By Amy Nicholson
By Chris Packham
By David Kipen
By Stephanie Zacharek
By Alan Scherstuhl
By Caira LaVelle
By Zachary Wigon
By Scott Foundas
Teddy Bear. (Not Rated) A Danish character study of a bachelor bodybuilder living outside of Copenhagen with his mother, director Mads Matthiesen's Teddy Bear emphasizes muscle mass as an agent of isolation, a padding that keeps the world away. Thirty-eight-year-old competitive bodybuilder Dennis, played by Kim Kold, is introduced on a zero-chemistry date, grasping for straws. One wonders how any man could approach middle age and be so totally hapless with women. The question is immediately resolved when Dennis comes home to his mother, Ingrid (Elsebeth Steentoft), a white-haired, slightly wraithlike woman with ramrod-straight posture who waits up on her son and grills him on his whereabouts like a jealous lover. Aside from his towering, enveloping mass, Kold has an eloquently open face. Dennis's downcast eyes broadcast his inchoate desire for companionship so clearly that only his mother could possibly miss it, blind to everything but the dictates of her maternal covetousness, her frail frame seemingly wasted away by the intensity of her need. Through Matthiesen's felicitous selection of telling details, we quickly comprehend that the absolute boundaries of Dennis's life are home and the gym, where we see him smile for the first time, greeting the image of his flexing body in the mirror. Matthiesen adheres to contemporary Eurozone realism and Dennis's POV, self-imposed limitations that prevent Teddy Bear from having the breadth of a great work, while they give it the coherence of a good tale, simply told. (Pinkerton) 9:30 p.m. Sunday, November 11, at Plaza Frontenac.
This Is Not a Film. (Not Rated) In 2010, internationally celebrated Iranian filmmaker Jafar Panahi was arrested at his home and sentenced to six years in prison for "[participating] in a gathering and carrying out propaganda against the system." The sentence included a 20-year ban on directing and writing films, giving press interviews, and leaving Iran. Billed as "an effort by Jafar Panahi and Mojtaba Mirtahmasb," This Is Not a Film was shot entirely on the grounds of Panahi's Tehran apartment in March 2011 while Panahi was under house arrest. It's a dispatch from Panahi's life behind closed doors. In its most thrilling sequence, we see Panahi brainstorm ways to express himself using his filmmaking talents without actually violating the ban against filmmaking itself. But after excitedly reading aloud and blocking out a screenplay's first scene, Panahi's enthusiasm wanes. "If we could tell a film, why make a film?" he frets. If "why make a film?" is one question that haunts This Is Not a Film, "what is film?" is the inevitable follow-up. The title is a literal description of methodµshot on a video camera and iPhone, this "effort" could only exist in a digital age. This is pointedly not cinema, but it's breathtakingly cinematic. It's a political statement, an act of defiance, a master class in one auteur's body of work and process, and a document of a life unseen. But above all, it's a gripping entertainment, swinging wildly from manic highs to somber lows, every moment of levity shadowed by anxiety. (Longworth) 9 p.m. Tuesday, November 13, at Plaza Frontenac.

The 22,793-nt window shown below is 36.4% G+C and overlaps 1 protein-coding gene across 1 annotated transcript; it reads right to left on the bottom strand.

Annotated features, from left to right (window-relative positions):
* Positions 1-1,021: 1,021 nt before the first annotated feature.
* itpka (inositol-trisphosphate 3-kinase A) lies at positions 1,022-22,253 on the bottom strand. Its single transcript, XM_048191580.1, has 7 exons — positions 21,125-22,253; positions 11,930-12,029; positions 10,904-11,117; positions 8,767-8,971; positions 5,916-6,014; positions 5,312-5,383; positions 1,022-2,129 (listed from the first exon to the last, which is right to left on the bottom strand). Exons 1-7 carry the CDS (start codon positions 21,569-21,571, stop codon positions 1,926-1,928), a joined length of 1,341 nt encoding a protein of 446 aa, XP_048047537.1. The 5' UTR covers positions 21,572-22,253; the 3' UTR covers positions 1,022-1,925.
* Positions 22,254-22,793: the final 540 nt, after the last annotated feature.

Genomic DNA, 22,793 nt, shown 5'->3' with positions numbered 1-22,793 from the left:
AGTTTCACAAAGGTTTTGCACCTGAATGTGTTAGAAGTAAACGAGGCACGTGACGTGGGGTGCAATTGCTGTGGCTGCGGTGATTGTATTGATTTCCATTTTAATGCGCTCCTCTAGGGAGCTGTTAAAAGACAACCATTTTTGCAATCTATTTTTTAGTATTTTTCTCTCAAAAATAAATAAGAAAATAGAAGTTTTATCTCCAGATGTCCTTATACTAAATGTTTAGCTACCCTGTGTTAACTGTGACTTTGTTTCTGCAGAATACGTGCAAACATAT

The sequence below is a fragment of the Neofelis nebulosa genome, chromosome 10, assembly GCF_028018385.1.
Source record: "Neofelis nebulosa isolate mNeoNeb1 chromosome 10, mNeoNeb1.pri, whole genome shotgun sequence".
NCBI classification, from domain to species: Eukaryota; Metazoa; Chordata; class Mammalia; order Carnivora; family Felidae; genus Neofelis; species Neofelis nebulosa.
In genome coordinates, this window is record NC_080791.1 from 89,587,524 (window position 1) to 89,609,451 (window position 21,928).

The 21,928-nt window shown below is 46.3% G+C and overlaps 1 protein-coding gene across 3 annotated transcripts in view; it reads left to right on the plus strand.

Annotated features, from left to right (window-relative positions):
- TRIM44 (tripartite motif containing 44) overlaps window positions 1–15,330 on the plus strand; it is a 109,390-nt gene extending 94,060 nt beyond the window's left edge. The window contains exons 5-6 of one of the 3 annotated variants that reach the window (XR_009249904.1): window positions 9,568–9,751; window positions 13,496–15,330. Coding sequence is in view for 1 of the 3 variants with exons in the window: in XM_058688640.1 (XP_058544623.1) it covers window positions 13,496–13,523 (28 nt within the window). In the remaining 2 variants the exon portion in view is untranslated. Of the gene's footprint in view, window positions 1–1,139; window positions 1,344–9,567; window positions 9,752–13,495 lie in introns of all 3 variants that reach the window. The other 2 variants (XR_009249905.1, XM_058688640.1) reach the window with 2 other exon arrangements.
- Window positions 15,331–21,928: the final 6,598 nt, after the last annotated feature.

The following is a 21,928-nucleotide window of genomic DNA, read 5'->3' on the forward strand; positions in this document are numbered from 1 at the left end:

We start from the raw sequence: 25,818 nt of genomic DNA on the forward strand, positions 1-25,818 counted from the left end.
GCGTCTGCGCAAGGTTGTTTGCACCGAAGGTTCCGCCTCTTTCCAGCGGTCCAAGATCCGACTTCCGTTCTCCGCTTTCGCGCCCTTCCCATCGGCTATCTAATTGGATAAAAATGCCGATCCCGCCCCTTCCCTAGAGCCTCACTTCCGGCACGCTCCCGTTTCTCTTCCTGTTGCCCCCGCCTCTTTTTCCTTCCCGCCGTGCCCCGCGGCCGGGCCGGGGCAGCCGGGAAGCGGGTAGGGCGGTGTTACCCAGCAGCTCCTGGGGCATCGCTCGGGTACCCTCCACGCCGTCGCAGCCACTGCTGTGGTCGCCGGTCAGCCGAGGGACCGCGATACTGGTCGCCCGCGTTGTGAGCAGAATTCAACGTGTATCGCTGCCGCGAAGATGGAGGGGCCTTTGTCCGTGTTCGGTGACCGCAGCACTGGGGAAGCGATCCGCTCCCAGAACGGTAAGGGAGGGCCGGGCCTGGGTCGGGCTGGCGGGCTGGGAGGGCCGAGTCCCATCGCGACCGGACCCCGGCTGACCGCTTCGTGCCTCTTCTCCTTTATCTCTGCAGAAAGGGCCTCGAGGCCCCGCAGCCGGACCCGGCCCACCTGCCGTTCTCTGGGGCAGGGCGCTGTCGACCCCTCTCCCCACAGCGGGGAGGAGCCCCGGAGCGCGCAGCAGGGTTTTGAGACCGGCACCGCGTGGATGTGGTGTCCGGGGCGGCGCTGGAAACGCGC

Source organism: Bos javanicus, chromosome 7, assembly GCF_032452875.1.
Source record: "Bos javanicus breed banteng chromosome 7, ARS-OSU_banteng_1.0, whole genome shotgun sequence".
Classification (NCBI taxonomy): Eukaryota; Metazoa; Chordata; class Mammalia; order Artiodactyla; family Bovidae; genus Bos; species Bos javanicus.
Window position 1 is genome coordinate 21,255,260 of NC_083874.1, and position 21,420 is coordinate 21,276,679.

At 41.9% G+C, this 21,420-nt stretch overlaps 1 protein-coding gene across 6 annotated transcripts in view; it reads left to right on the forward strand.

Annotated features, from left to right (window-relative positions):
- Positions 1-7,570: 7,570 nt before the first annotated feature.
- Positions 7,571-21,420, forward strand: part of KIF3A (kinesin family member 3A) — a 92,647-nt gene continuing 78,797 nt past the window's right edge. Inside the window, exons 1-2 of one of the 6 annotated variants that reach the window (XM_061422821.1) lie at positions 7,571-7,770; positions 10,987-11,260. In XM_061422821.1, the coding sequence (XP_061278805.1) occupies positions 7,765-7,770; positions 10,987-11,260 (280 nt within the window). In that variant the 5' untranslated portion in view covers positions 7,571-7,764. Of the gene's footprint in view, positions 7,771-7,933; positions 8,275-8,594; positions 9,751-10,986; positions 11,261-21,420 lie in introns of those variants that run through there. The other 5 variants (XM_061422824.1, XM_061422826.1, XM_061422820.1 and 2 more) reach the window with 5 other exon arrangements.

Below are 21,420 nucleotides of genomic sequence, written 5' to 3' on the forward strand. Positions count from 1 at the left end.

Three Stars. (Not Rated) When you're trying to figure out what to eat, it's completely natural to tap your upper lip, gaze off into space, and say, "I wonder what a company that manufactures high-performance tires would recommend?" But who are you going to ask? Firestone?! Please. And Goodyear gave Guy Fieri's Tex Wasabi restaurant five whole stars. Serious gourmands who also demand superior rolling resistance and gripping power on slick roads have always relied on Michelin for braking, handling, and reliable starred restaurant reviews. Lutz Hachmeister's 2010 film Three Stars documents nine restaurants in seven countries, all of which boast three stars in the Michelin Guide, and examines what that rating means to diners and how it influences chefs and owners in the evolution of their businesses. Do you become more adventurous? Or maintain the status quo for which you were cited in the guide? The film captures the thin membrane separating the theatricality with which patrons are treated in the dining rooms from the chaos, noise, and impressive culinary heroics in the kitchens. Unlike reality shows such as your Kitchen Nightmares, Three Stars maintains narrative distance from its subjects, who are actually documented, rather than encouraged toward professional histrionics. But Hachmeister's understatement results in a narrative plateau somewhere in the last third of the film, and viewers who showed up hungry may become impatient. (Packham) 4:30 p.m. Sunday, November 11, at the Wildey.
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